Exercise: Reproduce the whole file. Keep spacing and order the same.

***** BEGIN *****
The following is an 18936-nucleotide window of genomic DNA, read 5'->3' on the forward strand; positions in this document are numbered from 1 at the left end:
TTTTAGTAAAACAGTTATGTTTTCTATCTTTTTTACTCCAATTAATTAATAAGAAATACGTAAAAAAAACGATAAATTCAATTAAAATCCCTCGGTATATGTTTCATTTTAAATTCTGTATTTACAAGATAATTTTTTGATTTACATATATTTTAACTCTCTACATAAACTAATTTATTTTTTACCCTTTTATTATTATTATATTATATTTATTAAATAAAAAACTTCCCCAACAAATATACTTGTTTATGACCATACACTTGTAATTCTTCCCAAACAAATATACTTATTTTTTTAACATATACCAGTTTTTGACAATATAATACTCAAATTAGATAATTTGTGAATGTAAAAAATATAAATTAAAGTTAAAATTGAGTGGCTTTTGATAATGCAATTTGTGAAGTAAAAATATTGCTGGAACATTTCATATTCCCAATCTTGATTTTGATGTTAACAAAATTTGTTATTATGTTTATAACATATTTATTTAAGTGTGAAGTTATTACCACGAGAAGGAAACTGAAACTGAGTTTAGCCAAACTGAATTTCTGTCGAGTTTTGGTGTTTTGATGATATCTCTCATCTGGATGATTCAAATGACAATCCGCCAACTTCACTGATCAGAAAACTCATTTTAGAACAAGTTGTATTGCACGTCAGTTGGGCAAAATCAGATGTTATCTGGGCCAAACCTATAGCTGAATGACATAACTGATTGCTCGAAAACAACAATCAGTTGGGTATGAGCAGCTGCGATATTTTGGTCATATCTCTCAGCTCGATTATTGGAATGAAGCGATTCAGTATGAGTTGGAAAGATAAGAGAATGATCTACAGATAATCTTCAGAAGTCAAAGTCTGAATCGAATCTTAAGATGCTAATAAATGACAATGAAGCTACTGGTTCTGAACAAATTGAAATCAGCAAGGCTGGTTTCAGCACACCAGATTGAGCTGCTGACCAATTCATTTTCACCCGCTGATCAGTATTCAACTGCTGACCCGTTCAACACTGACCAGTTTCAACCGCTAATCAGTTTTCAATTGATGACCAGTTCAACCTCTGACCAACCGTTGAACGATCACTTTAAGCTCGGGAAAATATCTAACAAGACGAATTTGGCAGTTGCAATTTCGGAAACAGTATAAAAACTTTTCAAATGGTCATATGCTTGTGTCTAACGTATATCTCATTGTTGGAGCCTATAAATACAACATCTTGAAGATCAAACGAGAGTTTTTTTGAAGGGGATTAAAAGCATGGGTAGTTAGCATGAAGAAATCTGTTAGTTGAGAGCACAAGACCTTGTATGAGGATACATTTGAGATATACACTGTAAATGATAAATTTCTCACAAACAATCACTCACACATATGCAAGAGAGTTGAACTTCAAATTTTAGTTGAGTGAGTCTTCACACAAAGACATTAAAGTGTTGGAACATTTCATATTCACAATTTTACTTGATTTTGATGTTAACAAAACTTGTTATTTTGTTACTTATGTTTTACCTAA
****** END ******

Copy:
The following is an 18936-nucleotide window of genomic DNA, read 5'->3' on the forward strand; positions in this document are numbered from 1 at the left end:
TTTTAGTAAAACAGTTATGTTTTCTATCTTTTTTACTCCAATTAATTAATAAGAAATACGTAAAAAAAACGATAAATTCAATTAAAATCCCTCGGTATATGTTTCATTTTAAATTCTGTATTTACAAGATAATTTTTTGATTTACATATATTTTAACTCTCTACATAAACTAATTTATTTTTTACCCTTTTATTATTATTATATTATATTTATTAAATAAAAAACTTCCCCAACAAATATACTTGTTTATGACCATACACTTGTAATTCTTCCCAAACAAATATACTTATTTTTTTAACATATACCAGTTTTTGACAATATAATACTCAAATTAGATAATTTGTGAATGTAAAAAATATAAATTAAAGTTAAAATTGAGTGGCTTTTGATAATGCAATTTGTGAAGTAAAAATATTGCTGGAACATTTCATATTCCCAATCTTGATTTTGATGTTAACAAAATTTGTTATTATGTTTATAACATATTTATTTAAGTGTGAAGTTATTACCACGAGAAGGAAACTGAAACTGAGTTTAGCCAAACTGAATTTCTGTCGAGTTTTGGTGTTTTGATGATATCTCTCATCTGGATGATTCAAATGACAATCCGCCAACTTCACTGATCAGAAAACTCATTTTAGAACAAGTTGTATTGCACGTCAGTTGGGCAAAATCAGATGTTATCTGGGCCAAACCTATAGCTGAATGACATAACTGATTGCTCGAAAACAACAATCAGTTGGGTATGAGCAGCTGCGATATTTTGGTCATATCTCTCAGCTCGATTATTGGAATGAAGCGATTCAGTATGAGTTGGAAAGATAAGAGAATGATCTACAGATAATCTTCAGAAGTCAAAGTCTGAATCGAATCTTAAGATGCTAATAAATGACAATGAAGCTACTGGTTCTGAACAAATTGAAATCAGCAAGGCTGGTTTCAGCACACCAGATTGAGCTGCTGACCAATTCATTTTCACCCGCTGATCAGTATTCAACTGCTGACCCGTTCAACACTGACCAGTTTCAACCGCTAATCAGTTTTCAATTGATGACCAGTTCAACCTCTGACCAACCGTTGAACGATCACTTTAAGCTCGGGAAAATATCTAACAAGACGAATTTGGCAGTTGCAATTTCGGAAACAGTATAAAAACTTTTCAAATGGTCATATGCTTGTGTCTAACGTATATCTCATTGTTGGAGCCTATAAATACAACATCTTGAAGATCAAACGAGAGTTTTTTTGAAGGGGATTAAAAGCATGGGTAGTTAGCATGAAGAAATCTGTTAGTTGAGAGCACAAGACCTTGTATGAGGATACATTTGAGATATACACTGTAAATGATAAATTTCTCACAAACAATCACTCACACATATGCAAGAGAGTTGAACTTCAAATTTTAGTTGAGTGAGTCTTCACACAAAGACATTAAAGTGTTGGAACATTTCATATTCACAATTTTACTTGATTTTGATGTTAACAAAACTTGTTATTTTGTTACTTATGTTTTACCTAA